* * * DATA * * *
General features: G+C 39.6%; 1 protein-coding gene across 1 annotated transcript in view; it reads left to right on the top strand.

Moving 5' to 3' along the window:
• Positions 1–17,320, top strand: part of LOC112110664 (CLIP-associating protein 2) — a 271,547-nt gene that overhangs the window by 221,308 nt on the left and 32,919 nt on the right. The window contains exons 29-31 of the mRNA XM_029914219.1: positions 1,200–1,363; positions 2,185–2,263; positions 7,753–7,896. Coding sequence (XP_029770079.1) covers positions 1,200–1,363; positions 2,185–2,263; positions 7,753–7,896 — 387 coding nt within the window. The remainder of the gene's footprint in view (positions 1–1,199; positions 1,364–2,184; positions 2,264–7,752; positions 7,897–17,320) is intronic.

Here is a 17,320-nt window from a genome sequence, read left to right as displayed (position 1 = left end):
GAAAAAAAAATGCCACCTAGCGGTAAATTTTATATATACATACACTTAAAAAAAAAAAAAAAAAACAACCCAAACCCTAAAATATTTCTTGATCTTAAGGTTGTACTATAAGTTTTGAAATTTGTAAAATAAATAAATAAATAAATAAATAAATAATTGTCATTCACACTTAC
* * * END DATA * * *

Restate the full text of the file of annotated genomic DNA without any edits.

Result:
General features: G+C 39.6%; 1 protein-coding gene across 1 annotated transcript in view; it reads left to right on the top strand.

Moving 5' to 3' along the window:
• Positions 1–17,320, top strand: part of LOC112110664 (CLIP-associating protein 2) — a 271,547-nt gene that overhangs the window by 221,308 nt on the left and 32,919 nt on the right. The window contains exons 29-31 of the mRNA XM_029914219.1: positions 1,200–1,363; positions 2,185–2,263; positions 7,753–7,896. Coding sequence (XP_029770079.1) covers positions 1,200–1,363; positions 2,185–2,263; positions 7,753–7,896 — 387 coding nt within the window. The remainder of the gene's footprint in view (positions 1–1,199; positions 1,364–2,184; positions 2,264–7,752; positions 7,897–17,320) is intronic.

Here is a 17,320-nt window from a genome sequence, read left to right as displayed (position 1 = left end):
GAAAAAAAAATGCCACCTAGCGGTAAATTTTATATATACATACACTTAAAAAAAAAAAAAAAAAACAACCCAAACCCTAAAATATTTCTTGATCTTAAGGTTGTACTATAAGTTTTGAAATTTGTAAAATAAATAAATAAATAAATAAATAAATAATTGTCATTCACACTTAC